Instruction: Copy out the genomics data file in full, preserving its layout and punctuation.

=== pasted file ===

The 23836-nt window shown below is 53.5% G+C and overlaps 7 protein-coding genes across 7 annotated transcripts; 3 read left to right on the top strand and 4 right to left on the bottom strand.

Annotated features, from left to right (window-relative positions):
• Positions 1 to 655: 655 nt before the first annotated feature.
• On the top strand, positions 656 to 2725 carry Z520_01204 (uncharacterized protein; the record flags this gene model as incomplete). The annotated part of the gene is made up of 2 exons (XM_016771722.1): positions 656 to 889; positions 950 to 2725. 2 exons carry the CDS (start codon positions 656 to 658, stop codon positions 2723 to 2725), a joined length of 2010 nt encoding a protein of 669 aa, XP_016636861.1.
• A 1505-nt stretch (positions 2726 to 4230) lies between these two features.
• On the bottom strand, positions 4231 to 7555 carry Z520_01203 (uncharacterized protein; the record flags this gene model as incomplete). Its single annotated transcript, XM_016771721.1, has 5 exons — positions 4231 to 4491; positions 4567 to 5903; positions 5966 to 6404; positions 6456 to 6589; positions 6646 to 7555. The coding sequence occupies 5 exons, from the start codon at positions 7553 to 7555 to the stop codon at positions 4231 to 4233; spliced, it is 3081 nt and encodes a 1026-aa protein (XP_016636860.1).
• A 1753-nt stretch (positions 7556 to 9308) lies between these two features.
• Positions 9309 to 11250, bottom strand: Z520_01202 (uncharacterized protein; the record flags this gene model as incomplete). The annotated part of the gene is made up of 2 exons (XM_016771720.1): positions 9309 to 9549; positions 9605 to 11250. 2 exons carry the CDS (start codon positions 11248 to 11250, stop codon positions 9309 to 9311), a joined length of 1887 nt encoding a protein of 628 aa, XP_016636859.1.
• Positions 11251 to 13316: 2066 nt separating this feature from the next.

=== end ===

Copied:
The 23836-nt window shown below is 53.5% G+C and overlaps 7 protein-coding genes across 7 annotated transcripts; 3 read left to right on the top strand and 4 right to left on the bottom strand.

Annotated features, from left to right (window-relative positions):
• Positions 1 to 655: 655 nt before the first annotated feature.
• On the top strand, positions 656 to 2725 carry Z520_01204 (uncharacterized protein; the record flags this gene model as incomplete). The annotated part of the gene is made up of 2 exons (XM_016771722.1): positions 656 to 889; positions 950 to 2725. 2 exons carry the CDS (start codon positions 656 to 658, stop codon positions 2723 to 2725), a joined length of 2010 nt encoding a protein of 669 aa, XP_016636861.1.
• A 1505-nt stretch (positions 2726 to 4230) lies between these two features.
• On the bottom strand, positions 4231 to 7555 carry Z520_01203 (uncharacterized protein; the record flags this gene model as incomplete). Its single annotated transcript, XM_016771721.1, has 5 exons — positions 4231 to 4491; positions 4567 to 5903; positions 5966 to 6404; positions 6456 to 6589; positions 6646 to 7555. The coding sequence occupies 5 exons, from the start codon at positions 7553 to 7555 to the stop codon at positions 4231 to 4233; spliced, it is 3081 nt and encodes a 1026-aa protein (XP_016636860.1).
• A 1753-nt stretch (positions 7556 to 9308) lies between these two features.
• Positions 9309 to 11250, bottom strand: Z520_01202 (uncharacterized protein; the record flags this gene model as incomplete). The annotated part of the gene is made up of 2 exons (XM_016771720.1): positions 9309 to 9549; positions 9605 to 11250. 2 exons carry the CDS (start codon positions 11248 to 11250, stop codon positions 9309 to 9311), a joined length of 1887 nt encoding a protein of 628 aa, XP_016636859.1.
• Positions 11251 to 13316: 2066 nt separating this feature from the next.